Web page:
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Preconceived

This is how babies are made.

About half of pregnancies in the U.S. are oopsies, and half are totally on purpose. (Guttmacher) This post is intended for mamas-to-be who are either pleasantly surprised or hoping to conceive.

First, let's address the element of surprise. There is a big trend right now of women who are not-really-not-trying to get pregnant, sort of leaving it up to fate. There are also women who are actively trying not to get knocked up but decide to roll with it when it happens. One of the great things about deciding to have a baby, whether you meant to start it right now or not, is the opportunity pregnancy brings to overhaul your own health and life priorities. You have the best, sweetest, most legitimate excuse and motivation to start eating healthy, quit drinking and smoking, and get regular exercise, sleep, and medical checkups. It can be very difficult to motivate ourselves to make those changes on our own, just for our own sake, especially when we're young and our bodies can take the abuse. But making big health changes for pregnancy can have immense benefits for us, in addition to our babies, in the long run. This is true for both plotters and pantsers!

Pantsers, pregnancy is the ultimate plot twist, the ultimate opportunity to turn it all around. A huge part of my parenting (and life) philosophy is to take advantage of golden opportunities as they come. Golden Opportunity means GO! Also, pregnancy will force you to make some changes you're still not motivated to make, even for the good of your innocent unborn child. For me, that was giving up coffee. Some pregnant women keep on having their morning cup until birth without ill effects, but my body said no. I did cut down to one cup when I was trying to conceive, but as soon as that baby started growing, even one sip of coffee, regular or decaf, would give me the soupy poops all day. So, I learned that I have the strength to live without coffee. It helped to remind myself that it was only temporary. Now when I drink a steamy latte, I appreciate it so much more!

And what about those of us who are plotters, not pantsers? I myself am a plotter. Plotting is what I do. (Woo-hoo-ha-ha-ha! *Rubbing hands together.*) But not like an evil villain, I promise. I plan and overplan and overanalyze life decisions like a crazy person. Like a coffee-guzzling college student who reads Dostoevsky and agonizes over the ethics of every possible action. Because I was that college student. In high school. And sometimes, though far less now that I have been transformed by mommyhood, it still comes out in me.

And speaking of being transformed by mommyhood? Don't fear. Let it happen. Instead of clawing against the current trying to stay just like you are now (which is really for the immature and the cantankerous elderly), carpe diem. Open up and let the stream carry you along. It's not all giant-assed jeans and butch haircuts, I swear. Becoming a mother has made me more sensual, playful, resourceful, confident, wise, and compassionate. And I've made loads of new friends along the way. Don't buy into negative stereotypes or cliched warnings about what parenting will do to your identity--just stay in touch with your deepest desires and celebrate your personal growth along the way.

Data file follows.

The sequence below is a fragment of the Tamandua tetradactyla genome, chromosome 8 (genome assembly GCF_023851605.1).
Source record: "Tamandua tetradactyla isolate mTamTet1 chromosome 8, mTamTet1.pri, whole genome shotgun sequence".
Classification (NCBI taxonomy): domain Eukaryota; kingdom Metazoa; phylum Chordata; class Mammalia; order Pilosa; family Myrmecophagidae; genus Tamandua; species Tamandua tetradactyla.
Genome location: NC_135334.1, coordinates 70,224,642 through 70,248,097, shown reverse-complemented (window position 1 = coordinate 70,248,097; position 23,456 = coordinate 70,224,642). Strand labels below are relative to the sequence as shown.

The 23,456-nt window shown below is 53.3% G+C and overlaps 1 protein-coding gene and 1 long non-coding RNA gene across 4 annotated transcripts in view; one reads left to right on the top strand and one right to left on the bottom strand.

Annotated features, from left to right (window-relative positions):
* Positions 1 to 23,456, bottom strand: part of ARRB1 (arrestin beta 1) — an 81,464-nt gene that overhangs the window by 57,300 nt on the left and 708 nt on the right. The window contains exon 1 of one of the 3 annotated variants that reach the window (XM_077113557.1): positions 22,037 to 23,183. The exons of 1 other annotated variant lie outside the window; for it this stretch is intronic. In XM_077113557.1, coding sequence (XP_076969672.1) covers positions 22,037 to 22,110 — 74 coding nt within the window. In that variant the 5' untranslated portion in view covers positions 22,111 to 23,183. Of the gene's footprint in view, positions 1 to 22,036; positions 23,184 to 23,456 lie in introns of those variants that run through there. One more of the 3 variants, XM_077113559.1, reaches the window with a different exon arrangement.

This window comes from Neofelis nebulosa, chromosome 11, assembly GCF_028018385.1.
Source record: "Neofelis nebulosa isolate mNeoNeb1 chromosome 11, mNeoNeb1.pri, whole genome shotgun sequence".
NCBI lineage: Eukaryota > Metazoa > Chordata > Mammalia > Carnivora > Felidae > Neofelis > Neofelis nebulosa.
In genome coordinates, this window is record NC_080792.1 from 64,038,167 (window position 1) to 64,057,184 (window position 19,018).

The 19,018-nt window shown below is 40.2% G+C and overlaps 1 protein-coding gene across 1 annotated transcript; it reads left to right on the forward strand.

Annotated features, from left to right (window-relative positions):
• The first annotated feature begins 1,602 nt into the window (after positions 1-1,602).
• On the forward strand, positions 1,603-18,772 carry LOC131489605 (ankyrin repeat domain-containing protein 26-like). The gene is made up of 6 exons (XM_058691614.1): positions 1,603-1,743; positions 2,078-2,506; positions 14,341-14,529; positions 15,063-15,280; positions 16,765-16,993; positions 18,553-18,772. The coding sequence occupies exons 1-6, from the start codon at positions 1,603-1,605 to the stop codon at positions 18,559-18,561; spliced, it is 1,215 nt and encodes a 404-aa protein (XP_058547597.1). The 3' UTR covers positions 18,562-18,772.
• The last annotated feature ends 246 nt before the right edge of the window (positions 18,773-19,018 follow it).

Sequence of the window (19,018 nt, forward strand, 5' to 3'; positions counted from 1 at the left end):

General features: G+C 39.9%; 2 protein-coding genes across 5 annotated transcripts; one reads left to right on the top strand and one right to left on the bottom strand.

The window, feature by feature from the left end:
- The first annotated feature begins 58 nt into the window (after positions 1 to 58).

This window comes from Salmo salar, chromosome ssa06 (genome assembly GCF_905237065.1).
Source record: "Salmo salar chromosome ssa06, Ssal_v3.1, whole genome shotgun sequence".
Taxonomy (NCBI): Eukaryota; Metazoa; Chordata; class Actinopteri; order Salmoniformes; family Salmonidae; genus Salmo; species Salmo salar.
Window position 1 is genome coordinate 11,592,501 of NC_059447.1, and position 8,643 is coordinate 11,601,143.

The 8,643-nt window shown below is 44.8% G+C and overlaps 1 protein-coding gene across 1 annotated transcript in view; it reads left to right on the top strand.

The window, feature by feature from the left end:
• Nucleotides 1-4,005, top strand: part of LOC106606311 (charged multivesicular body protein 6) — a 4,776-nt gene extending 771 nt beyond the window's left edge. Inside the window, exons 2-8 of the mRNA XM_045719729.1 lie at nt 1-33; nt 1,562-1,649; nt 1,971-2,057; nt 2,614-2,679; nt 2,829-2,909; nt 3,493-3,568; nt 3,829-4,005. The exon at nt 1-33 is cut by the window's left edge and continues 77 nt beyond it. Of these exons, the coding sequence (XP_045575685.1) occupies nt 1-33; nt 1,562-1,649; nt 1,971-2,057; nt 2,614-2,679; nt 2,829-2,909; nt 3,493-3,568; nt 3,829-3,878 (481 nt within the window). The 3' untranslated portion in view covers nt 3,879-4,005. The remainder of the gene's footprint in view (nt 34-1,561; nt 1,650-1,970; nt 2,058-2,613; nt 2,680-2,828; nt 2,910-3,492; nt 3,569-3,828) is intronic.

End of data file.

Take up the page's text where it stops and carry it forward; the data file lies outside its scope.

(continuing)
For plotters, the era of trying-to-conceive (TTC on all those mommy blogs you'll be reading) can be so much fun! It can also be so much anxiety. When I decided that I wanted to have a child at some near time, I told my doctor and went on prenatal vitamins, which I kept taking for a full year before I succeeded in convincing my husband to impregnate me with the promise that he would get to play with lots of toys. I scaled up my exercise routines with lots of yoga, belly dance, and pilates. I started growing some of my own vegetables and learning, with my husband, how to cook healthier meals and where to buy stuff like local, organic apples and nitrate-free meats. My husband got on board, too, by losing weight with healthy eating and exercise--because a man's health habits at the present moment affect the quality of the DNA in the sperm he is making at that moment! Does that make you insane or happy?--so together, we improved our own health while setting the stage to create a healthy baby. What a joyous task! I also cut back on caffeine, though I was reluctant to give it up entirely (see above). I don't smoke and I don't like drinking alcohol that much, so it was easy not to smoke or drink.

But here's where the crazy can override the health benefits of plotting pregnancy: Stressing about being perfect can actually be worse for you than just having that cocktail or eating the chili dog. The Aussies seem to think human embryos like it when you have a few drinks. So should you intentionally drink during your pregnancy? No, I wouldn't say so--but maybe uptight perfectionism is worse for you than having a drink here or there. I've known women who craved beer during their pregnancies and women who couldn't even look at one without puking. My "gut feeling" (ah ha ha) is to follow what YOUR gut tells you, especially after conception takes place. Your body will probably advise you about what it needs. (For me, in the first trimester, it was potato chips.) Unless you get a craving to eat dirt, laundry detergent, or lipstick. There's a clinical term for that and you need to see your doctor now.

Whether you are a pantser or a plotter, happy or hopeful, conception and "preconception" are filled with Golden Opportunities. GO forth and give thyself a pre-baby lifestyle makeover!

Watch for more Middle Path Mother posts on the first Friday Monday of each month!

Comments

  1. Great article! There is no bad time to start fresh. PS The Soupy Poops sound like a comedy duo/music act from 1989.

    ReplyDelete

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